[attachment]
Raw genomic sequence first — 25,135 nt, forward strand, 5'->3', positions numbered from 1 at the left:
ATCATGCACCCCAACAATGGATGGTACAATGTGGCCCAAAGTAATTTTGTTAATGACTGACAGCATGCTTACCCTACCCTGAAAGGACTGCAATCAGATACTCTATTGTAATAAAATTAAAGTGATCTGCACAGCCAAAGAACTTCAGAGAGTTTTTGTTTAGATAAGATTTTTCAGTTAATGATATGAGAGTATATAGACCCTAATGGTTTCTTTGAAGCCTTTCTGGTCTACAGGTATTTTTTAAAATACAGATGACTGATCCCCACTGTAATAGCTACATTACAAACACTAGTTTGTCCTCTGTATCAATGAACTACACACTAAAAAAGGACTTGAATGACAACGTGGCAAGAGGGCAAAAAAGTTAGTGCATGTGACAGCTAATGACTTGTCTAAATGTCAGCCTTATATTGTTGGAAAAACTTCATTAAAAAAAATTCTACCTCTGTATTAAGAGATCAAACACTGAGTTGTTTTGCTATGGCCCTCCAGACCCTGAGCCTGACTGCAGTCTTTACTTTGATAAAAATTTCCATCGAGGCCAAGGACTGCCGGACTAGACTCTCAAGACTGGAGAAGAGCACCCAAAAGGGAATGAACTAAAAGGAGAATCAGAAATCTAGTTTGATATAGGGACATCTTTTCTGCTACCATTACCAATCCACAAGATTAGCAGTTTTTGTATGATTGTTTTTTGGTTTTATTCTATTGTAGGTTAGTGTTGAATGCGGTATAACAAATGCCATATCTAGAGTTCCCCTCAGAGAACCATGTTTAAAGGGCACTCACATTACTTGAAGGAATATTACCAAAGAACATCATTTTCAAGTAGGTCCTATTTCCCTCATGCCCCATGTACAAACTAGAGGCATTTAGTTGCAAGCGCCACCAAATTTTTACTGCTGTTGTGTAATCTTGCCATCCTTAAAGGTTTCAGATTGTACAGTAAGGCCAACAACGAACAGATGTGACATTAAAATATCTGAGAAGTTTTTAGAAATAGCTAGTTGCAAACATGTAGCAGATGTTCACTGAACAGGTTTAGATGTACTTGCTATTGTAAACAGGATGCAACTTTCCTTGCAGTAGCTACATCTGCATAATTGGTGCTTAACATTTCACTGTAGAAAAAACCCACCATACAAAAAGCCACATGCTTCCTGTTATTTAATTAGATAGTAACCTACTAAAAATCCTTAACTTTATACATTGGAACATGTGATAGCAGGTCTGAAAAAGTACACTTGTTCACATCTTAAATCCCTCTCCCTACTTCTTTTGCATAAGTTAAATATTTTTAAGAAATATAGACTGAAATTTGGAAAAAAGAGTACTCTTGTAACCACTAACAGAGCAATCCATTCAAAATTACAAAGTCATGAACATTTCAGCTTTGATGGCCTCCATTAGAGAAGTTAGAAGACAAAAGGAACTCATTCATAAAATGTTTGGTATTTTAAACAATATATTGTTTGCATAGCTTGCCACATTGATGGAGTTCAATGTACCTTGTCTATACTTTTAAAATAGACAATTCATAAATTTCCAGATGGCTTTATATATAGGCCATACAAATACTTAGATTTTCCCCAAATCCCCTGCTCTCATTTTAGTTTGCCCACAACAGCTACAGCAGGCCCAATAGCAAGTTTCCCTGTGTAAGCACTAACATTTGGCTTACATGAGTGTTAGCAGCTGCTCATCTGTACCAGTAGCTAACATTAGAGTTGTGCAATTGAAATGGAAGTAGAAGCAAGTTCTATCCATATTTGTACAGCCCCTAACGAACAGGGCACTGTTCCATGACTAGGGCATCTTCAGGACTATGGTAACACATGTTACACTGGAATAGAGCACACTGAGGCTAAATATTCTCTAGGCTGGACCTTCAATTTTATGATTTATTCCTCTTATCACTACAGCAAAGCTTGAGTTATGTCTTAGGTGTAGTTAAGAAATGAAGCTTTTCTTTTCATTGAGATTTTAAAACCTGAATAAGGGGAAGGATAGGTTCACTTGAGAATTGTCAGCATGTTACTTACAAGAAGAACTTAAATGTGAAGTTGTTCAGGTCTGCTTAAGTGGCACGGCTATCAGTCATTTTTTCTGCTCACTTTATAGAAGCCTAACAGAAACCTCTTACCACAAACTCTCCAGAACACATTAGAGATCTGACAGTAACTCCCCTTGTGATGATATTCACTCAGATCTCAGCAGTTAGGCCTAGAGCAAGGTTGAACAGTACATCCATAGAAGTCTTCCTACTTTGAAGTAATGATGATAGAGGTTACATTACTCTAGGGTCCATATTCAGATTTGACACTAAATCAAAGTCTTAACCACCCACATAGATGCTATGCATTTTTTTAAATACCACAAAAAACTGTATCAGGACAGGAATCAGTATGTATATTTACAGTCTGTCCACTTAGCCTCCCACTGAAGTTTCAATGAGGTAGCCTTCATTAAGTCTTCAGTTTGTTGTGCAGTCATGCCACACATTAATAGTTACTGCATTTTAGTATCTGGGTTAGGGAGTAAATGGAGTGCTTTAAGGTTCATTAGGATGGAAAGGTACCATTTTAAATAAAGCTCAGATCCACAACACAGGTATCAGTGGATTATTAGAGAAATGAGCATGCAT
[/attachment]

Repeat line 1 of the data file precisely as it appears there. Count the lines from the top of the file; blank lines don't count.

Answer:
Raw genomic sequence first — 25,135 nt, forward strand, 5'->3', positions numbered from 1 at the left: